BattleBots Beat: The 25-Bot Bracket (…Kinda)

Senor Weaselo

Senor Weaselo

Senor Weaselo plays the violin. He tucks it right under his chin. When he isn’t doing that, he enjoys watching his teams (Yankees, Jets, Knicks, and Rangers), trying to ingest enough capsaicin to make himself breathe fire (it hasn’t happened yet), and scheming to acquire the Bryant Park zamboni.
Senor Weaselo

Latest posts by Senor Weaselo (see all)

Hi everyone, welcome back to the Beat! Last week, Brazil beat the FC-named team, Bite Force went a ho-hum 4-0, and Hydra grabbed the torch from Bronco. This week, it’s a special playoff thing, but it’s not the top 16!

The powers that be that is known as the BattleBots Tournament Selection Committee determined that the bubble was so big that they decided to go the play-in route. So 8 fights for 8 spots in the championship tournament. It’s not quite a formal 24-bot bracket, because seeding will be done after the 16 are set. Meanwhile, the bots locked in are:

Bite Force, Black Dragon, Death Roll, Hydra, SawBlaze, Tombstone, Whiplash, and Witch Doctor.

I assume those are your top 8 seeds, in some order. The one that surprised me is SawBlaze, actually. I would have thought Son of Whyachi would be a shoo-in. Both are 3-1, and their losses cancel each other out (SawBlaze’s loss to Tombstone, Son of Whyachi’s to Whiplash) but SawBlaze has the one KO over RotatoR and JDs over Ribbot and Blacksmith. The Ribbot one was dominating, but the Blacksmith one was very close. Son of Whyachi’s wins are all by KO against HUGE, Texas Twister, and Kraken. Someone said it was because then you’d have two Team Whyachi robots as top 8 seeds and that wouldn’t be fair. Or maybe Yeti, but I presume the rest of the schedule (Free Shipping, Rainbow, and Tantrum) doesn’t win it as many favors. Okay fine. My seed projections of those 8:

Bite Force
Hydra
Witch Doctor
Death Roll
Whiplash
Tombstone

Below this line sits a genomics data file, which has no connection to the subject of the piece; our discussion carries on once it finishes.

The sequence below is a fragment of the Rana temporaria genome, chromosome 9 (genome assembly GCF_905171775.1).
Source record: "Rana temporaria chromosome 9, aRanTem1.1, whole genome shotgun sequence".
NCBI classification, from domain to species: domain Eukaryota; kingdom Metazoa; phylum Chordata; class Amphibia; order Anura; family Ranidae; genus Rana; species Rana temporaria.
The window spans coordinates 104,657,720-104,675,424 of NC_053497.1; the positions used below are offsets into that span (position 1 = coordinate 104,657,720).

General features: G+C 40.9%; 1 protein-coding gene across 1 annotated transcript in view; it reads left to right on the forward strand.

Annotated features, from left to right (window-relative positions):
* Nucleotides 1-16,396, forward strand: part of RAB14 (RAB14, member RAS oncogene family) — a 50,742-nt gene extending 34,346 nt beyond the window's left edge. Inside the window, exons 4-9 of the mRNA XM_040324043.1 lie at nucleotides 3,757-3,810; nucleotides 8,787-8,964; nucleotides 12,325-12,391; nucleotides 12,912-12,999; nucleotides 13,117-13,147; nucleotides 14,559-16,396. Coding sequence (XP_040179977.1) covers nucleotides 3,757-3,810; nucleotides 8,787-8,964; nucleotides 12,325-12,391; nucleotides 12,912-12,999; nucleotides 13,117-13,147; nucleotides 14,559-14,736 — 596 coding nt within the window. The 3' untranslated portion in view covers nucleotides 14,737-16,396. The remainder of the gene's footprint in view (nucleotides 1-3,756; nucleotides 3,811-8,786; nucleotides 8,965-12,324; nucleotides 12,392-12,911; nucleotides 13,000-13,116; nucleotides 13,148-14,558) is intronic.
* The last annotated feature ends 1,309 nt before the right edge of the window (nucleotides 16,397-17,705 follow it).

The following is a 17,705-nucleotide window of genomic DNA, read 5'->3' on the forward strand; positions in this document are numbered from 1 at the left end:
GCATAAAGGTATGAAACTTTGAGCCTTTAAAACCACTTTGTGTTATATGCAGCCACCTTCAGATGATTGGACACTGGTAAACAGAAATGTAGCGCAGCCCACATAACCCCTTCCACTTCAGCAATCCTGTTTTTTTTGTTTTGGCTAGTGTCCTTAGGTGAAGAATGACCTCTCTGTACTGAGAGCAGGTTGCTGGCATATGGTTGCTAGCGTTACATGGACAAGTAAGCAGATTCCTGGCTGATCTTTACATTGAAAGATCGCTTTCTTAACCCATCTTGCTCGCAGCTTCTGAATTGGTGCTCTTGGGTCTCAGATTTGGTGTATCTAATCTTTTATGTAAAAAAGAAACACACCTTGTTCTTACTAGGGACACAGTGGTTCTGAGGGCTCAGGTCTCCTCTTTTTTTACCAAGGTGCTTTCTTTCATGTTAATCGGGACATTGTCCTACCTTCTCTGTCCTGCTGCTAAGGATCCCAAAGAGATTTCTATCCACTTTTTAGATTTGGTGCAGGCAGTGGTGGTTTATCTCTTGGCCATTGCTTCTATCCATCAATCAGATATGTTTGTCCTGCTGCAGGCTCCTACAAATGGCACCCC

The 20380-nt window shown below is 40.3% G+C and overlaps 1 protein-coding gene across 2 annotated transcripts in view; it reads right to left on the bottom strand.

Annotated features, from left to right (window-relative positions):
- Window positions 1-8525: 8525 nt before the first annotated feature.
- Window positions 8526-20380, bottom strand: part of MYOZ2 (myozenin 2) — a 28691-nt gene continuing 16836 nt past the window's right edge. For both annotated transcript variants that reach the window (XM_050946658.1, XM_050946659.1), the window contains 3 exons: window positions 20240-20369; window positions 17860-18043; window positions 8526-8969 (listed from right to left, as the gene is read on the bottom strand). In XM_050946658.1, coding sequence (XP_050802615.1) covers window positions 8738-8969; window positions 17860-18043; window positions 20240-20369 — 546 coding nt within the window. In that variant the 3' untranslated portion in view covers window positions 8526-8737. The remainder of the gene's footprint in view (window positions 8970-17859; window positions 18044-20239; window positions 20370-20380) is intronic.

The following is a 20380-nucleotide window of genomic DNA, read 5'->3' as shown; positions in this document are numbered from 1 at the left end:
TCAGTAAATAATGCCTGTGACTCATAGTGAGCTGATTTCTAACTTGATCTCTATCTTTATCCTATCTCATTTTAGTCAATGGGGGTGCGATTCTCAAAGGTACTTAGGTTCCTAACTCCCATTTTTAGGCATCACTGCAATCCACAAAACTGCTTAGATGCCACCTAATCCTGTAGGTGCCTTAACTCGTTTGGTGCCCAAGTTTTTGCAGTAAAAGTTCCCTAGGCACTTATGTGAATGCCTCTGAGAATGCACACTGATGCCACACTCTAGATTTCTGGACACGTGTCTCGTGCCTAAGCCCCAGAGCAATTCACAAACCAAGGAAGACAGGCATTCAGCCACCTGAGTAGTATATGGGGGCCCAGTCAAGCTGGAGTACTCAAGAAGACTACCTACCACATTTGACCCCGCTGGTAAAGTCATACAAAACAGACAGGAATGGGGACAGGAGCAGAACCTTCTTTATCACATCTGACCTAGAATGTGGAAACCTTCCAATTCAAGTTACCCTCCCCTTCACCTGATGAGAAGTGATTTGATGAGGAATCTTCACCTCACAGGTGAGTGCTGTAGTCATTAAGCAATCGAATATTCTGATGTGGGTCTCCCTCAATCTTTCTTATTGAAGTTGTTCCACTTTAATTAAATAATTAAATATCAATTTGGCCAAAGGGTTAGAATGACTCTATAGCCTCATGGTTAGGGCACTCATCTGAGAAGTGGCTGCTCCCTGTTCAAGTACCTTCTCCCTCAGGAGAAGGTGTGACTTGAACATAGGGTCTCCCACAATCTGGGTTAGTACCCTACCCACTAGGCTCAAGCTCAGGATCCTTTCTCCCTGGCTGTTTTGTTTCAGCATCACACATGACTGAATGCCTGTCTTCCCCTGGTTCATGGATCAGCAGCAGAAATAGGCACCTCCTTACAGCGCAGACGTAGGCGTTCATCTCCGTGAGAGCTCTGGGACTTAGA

Black Dragon
SawBlaze

I have Whiplash over Tombstone for this season in terms of strength of schedule, with Whiplash’s loss being to one of the four 4-0 bots and Tombstone’s being to RotatoR. Plus the fight against Gruff might have lost Tombstone a couple points in the seeding, but on strength of being Tombstone it still gets the nod over Black Dragon even if the latter is 4-1. Meanwhile, the 17 bots on the bubble get to fight for their spot. And then seeding will be done afterwards. Like, much afterwards. Like, they’ll be released on Thursday after post time. So I’ll project those too. But for now, onto the play-ins!

Valkyrie vs. Quantum
Valkyrie: 2-1* (L, KO 2:14 vs. HyperShock; W, KO 0:42 vs. Ragnarök; W, JD 3-0 vs. Monsoon)
Quantum: 2-2 (W, JD 3-o vs. Blacksmith in 2:16; L, KO 1:19 vs. Lock-Jaw; L, KO 1:19 vs. Death Roll; W, JD 3-0 vs. DUCK!)

So I’m going to make my picks for each of these fights too. Valkyrie has grown from last season’s strong rookie showing, improving record-wise and showing some more power and reliability from its undercutting weapons. In its loss to HyperShock it got blitzed from the start and couldn’t really recover, but wins over Ragnarök and Monsoon (and a fourth fight that’ll probably be a bonus fight considering it’s Valkyrie). BattleBots has yet to post the results of the fourth fight. Quantum is 2-2 and has showed difficulty against vertical spinners, as its losses were to Lock Jaw and Death Roll. This time it gets a horizontal spinner, which does have a bit more to bite, but the question is that wedge. I’m picking Valkyrie in this one, who will be going with their bar, Sweet Caroline, since it spins up fastest. Quantum will be going with their single-tooth mouth, which is actually the more powerful of the two. No, I don’t know why the double-tooth exists then, maybe to prevent the single-tooth from getting fucked up? Either way they also have a new wedge.